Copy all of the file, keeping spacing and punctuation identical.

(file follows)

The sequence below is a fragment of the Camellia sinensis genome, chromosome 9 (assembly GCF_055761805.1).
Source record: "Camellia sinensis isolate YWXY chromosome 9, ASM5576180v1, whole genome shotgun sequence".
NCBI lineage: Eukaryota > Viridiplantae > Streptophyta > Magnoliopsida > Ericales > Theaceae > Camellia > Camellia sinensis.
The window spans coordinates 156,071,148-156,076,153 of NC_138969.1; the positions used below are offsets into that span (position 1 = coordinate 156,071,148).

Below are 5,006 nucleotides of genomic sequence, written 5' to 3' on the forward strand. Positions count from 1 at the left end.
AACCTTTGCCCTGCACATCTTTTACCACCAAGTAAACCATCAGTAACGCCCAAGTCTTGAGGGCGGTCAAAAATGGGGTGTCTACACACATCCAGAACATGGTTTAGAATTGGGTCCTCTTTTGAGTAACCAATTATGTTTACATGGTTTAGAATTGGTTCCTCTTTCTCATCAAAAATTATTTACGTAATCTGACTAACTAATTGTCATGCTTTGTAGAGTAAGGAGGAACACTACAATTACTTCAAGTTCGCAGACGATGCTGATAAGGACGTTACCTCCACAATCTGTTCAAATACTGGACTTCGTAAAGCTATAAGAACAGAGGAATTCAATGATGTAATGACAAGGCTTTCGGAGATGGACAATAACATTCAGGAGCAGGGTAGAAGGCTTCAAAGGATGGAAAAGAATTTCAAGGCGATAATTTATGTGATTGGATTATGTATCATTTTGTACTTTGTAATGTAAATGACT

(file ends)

The sequence below is a fragment of the Camellia sinensis genome, chromosome 9 (assembly GCF_055761805.1).
Source record: "Camellia sinensis isolate YWXY chromosome 9, ASM5576180v1, whole genome shotgun sequence".
NCBI lineage: Eukaryota > Viridiplantae > Streptophyta > Magnoliopsida > Ericales > Theaceae > Camellia > Camellia sinensis.
The window spans coordinates 156,071,148-156,076,153 of NC_138969.1; the positions used below are offsets into that span (position 1 = coordinate 156,071,148).

Below are 5,006 nucleotides of genomic sequence, written 5' to 3' on the forward strand. Positions count from 1 at the left end.
AACCTTTGCCCTGCACATCTTTTACCACCAAGTAAACCATCAGTAACGCCCAAGTCTTGAGGGCGGTCAAAAATGGGGTGTCTACACACATCCAGAACATGGTTTAGAATTGGGTCCTCTTTTGAGTAACCAATTATGTTTACATGGTTTAGAATTGGTTCCTCTTTCTCATCAAAAATTATTTACGTAATCTGACTAACTAATTGTCATGCTTTGTAGAGTAAGGAGGAACACTACAATTACTTCAAGTTCGCAGACGATGCTGATAAGGACGTTACCTCCACAATCTGTTCAAATACTGGACTTCGTAAAGCTATAAGAACAGAGGAATTCAATGATGTAATGACAAGGCTTTCGGAGATGGACAATAACATTCAGGAGCAGGGTAGAAGGCTTCAAAGGATGGAAAAGAATTTCAAGGCGATAATTTATGTGATTGGATTATGTATCATTTTGTACTTTGTAATGTAAATGACT